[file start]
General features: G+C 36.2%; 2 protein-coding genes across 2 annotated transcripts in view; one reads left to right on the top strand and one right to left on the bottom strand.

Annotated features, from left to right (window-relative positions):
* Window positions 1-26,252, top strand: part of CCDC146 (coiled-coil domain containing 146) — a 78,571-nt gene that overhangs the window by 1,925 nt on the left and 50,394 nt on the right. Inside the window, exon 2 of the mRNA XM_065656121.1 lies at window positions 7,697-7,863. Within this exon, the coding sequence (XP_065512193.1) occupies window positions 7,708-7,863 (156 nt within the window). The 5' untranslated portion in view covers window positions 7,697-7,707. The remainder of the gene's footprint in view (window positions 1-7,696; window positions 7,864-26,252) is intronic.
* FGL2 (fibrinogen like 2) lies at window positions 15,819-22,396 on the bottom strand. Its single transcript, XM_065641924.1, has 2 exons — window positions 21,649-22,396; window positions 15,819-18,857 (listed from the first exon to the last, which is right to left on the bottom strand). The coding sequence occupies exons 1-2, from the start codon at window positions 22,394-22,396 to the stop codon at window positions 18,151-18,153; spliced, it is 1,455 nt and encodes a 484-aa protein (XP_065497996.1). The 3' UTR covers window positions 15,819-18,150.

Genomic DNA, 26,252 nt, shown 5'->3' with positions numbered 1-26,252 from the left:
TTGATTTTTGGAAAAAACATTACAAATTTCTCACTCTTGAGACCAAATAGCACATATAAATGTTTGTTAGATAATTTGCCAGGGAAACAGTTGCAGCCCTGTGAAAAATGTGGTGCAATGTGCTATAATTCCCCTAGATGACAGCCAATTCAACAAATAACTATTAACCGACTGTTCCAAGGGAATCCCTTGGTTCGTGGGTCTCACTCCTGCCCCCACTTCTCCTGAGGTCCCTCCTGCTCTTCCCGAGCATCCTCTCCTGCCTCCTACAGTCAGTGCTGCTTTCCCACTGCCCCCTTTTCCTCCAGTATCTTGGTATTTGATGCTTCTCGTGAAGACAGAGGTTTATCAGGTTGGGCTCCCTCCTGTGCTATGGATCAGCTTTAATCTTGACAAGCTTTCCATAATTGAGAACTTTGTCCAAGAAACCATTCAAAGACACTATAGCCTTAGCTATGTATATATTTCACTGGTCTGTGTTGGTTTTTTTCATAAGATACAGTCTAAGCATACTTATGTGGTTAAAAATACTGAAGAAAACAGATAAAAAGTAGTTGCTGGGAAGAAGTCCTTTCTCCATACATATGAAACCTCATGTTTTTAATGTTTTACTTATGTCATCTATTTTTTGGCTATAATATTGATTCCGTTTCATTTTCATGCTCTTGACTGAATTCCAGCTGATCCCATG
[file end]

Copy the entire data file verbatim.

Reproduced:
General features: G+C 36.2%; 2 protein-coding genes across 2 annotated transcripts in view; one reads left to right on the top strand and one right to left on the bottom strand.

Annotated features, from left to right (window-relative positions):
* Window positions 1-26,252, top strand: part of CCDC146 (coiled-coil domain containing 146) — a 78,571-nt gene that overhangs the window by 1,925 nt on the left and 50,394 nt on the right. Inside the window, exon 2 of the mRNA XM_065656121.1 lies at window positions 7,697-7,863. Within this exon, the coding sequence (XP_065512193.1) occupies window positions 7,708-7,863 (156 nt within the window). The 5' untranslated portion in view covers window positions 7,697-7,707. The remainder of the gene's footprint in view (window positions 1-7,696; window positions 7,864-26,252) is intronic.
* FGL2 (fibrinogen like 2) lies at window positions 15,819-22,396 on the bottom strand. Its single transcript, XM_065641924.1, has 2 exons — window positions 21,649-22,396; window positions 15,819-18,857 (listed from the first exon to the last, which is right to left on the bottom strand). The coding sequence occupies exons 1-2, from the start codon at window positions 22,394-22,396 to the stop codon at window positions 18,151-18,153; spliced, it is 1,455 nt and encodes a 484-aa protein (XP_065497996.1). The 3' UTR covers window positions 15,819-18,150.

Genomic DNA, 26,252 nt, shown 5'->3' with positions numbered 1-26,252 from the left:
TTGATTTTTGGAAAAAACATTACAAATTTCTCACTCTTGAGACCAAATAGCACATATAAATGTTTGTTAGATAATTTGCCAGGGAAACAGTTGCAGCCCTGTGAAAAATGTGGTGCAATGTGCTATAATTCCCCTAGATGACAGCCAATTCAACAAATAACTATTAACCGACTGTTCCAAGGGAATCCCTTGGTTCGTGGGTCTCACTCCTGCCCCCACTTCTCCTGAGGTCCCTCCTGCTCTTCCCGAGCATCCTCTCCTGCCTCCTACAGTCAGTGCTGCTTTCCCACTGCCCCCTTTTCCTCCAGTATCTTGGTATTTGATGCTTCTCGTGAAGACAGAGGTTTATCAGGTTGGGCTCCCTCCTGTGCTATGGATCAGCTTTAATCTTGACAAGCTTTCCATAATTGAGAACTTTGTCCAAGAAACCATTCAAAGACACTATAGCCTTAGCTATGTATATATTTCACTGGTCTGTGTTGGTTTTTTTCATAAGATACAGTCTAAGCATACTTATGTGGTTAAAAATACTGAAGAAAACAGATAAAAAGTAGTTGCTGGGAAGAAGTCCTTTCTCCATACATATGAAACCTCATGTTTTTAATGTTTTACTTATGTCATCTATTTTTTGGCTATAATATTGATTCCGTTTCATTTTCATGCTCTTGACTGAATTCCAGCTGATCCCATG